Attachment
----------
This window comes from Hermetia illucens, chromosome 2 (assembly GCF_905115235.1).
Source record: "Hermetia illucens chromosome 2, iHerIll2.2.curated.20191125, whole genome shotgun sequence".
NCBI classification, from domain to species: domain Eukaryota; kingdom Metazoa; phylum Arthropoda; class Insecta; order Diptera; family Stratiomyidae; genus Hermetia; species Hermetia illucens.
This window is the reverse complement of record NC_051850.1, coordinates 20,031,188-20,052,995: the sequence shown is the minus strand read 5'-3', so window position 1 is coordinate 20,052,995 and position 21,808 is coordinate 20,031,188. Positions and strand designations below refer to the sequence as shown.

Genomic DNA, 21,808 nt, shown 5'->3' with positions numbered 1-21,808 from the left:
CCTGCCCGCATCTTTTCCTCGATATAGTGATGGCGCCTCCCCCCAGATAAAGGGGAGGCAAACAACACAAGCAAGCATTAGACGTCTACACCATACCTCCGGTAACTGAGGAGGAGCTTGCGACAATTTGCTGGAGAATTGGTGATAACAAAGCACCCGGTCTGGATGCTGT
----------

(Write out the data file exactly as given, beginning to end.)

This window comes from Hermetia illucens, chromosome 2 (assembly GCF_905115235.1).
Source record: "Hermetia illucens chromosome 2, iHerIll2.2.curated.20191125, whole genome shotgun sequence".
NCBI classification, from domain to species: domain Eukaryota; kingdom Metazoa; phylum Arthropoda; class Insecta; order Diptera; family Stratiomyidae; genus Hermetia; species Hermetia illucens.
This window is the reverse complement of record NC_051850.1, coordinates 20,031,188-20,052,995: the sequence shown is the minus strand read 5'-3', so window position 1 is coordinate 20,052,995 and position 21,808 is coordinate 20,031,188. Positions and strand designations below refer to the sequence as shown.

Genomic DNA, 21,808 nt, shown 5'->3' with positions numbered 1-21,808 from the left:
CCTGCCCGCATCTTTTCCTCGATATAGTGATGGCGCCTCCCCCCAGATAAAGGGGAGGCAAACAACACAAGCAAGCATTAGACGTCTACACCATACCTCCGGTAACTGAGGAGGAGCTTGCGACAATTTGCTGGAGAATTGGTGATAACAAAGCACCCGGTCTGGATGCTGT